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Melmoth the Wanderer 1820: with an introduction by Sarah Perry Reviews

Melmoth the Wanderer 1820: with an introduction by Sarah Perry  by Charles Robert Maturin, Sarah Perry

Melmoth the Wanderer 1820

Charles Robert Maturin, Sarah Perry

Score pending

2 reviews

Imprint: Profile Books Ltd
Publisher: Profile Books Ltd
Publication date: 2 Oct 2018
ISBN: 9781788161589

This Victorian classic has captured the imaginations of readers since 1820 and inspired numerous other gothic masterpieces, including Oscar Wilde's The Picture of Dorian Gray and Sarah Perry's novel Melmoth.

5 stars out of 5
Sarah Perry
29 Sep 2018

"a novel which few can rival for complexity, cunning and horror. "

... Maturin wrote what is one of the crowning achievements of the Gothic, and a novel which few can rival for complexity, cunning and horror... Maturin spares the reader no detail of human suffering, both physical and psychological: to read the novel is to be, like Immalee, degraded by a pitiless display of man’s inhumanity to man. Which is not to say Maturin is either humourless or amoral. On the contrary, the novel is grimly funny... And it is vigorously, even bitterly moral... Like Melmoth himself, the novel is composed of a thousand contradictions, as the unstoppable force of Maturin’s Gothic imagination meets the immovable object of history – it is ridiculous, gleefully and consciously so, but it is also deeply serious, and a profound commentary on personal, religious and political transgression.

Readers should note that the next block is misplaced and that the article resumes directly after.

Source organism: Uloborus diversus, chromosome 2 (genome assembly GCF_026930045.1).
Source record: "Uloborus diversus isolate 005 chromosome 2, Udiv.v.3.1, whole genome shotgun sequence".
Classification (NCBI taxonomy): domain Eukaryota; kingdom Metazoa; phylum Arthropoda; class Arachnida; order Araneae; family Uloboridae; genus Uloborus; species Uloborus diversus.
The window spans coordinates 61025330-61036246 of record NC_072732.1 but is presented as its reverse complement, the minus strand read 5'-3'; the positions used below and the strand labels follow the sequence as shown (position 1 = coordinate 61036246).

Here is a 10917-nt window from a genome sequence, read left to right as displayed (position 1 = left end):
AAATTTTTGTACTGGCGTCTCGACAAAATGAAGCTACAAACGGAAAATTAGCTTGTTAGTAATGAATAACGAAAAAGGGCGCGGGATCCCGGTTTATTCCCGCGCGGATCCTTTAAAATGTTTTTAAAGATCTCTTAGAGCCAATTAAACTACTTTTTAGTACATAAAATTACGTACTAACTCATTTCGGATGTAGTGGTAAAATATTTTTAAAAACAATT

Reviews

5 stars out of 5
Robert Freeman
23 Dec 2015

"Melmoth is a gothic matryoshka of fictions inside one another"

Melmoth is a gothic matryoshka of fictions inside one another, and the common thread is the Wanderer, moving through every level, never present but always there – spoken of in whispers and hearsay. He is terrifying in his absence, moving through a Daedelian nightmare of narrative strands that twine into one another. The novel is not linear, like “beads on a string” (an analogy he borrows from Aristotle) but instead, like the Wanderer, jumps back and forth – diabolically outside of time... Although eventually I shut the book and left the house, it has stayed with me ever since. I remember the phrase Melmoth whispers to John on the night of the shipwreck, during a nightmare. “You have burned me, then; but those are flames I can survive – I am alive – I am beside you.”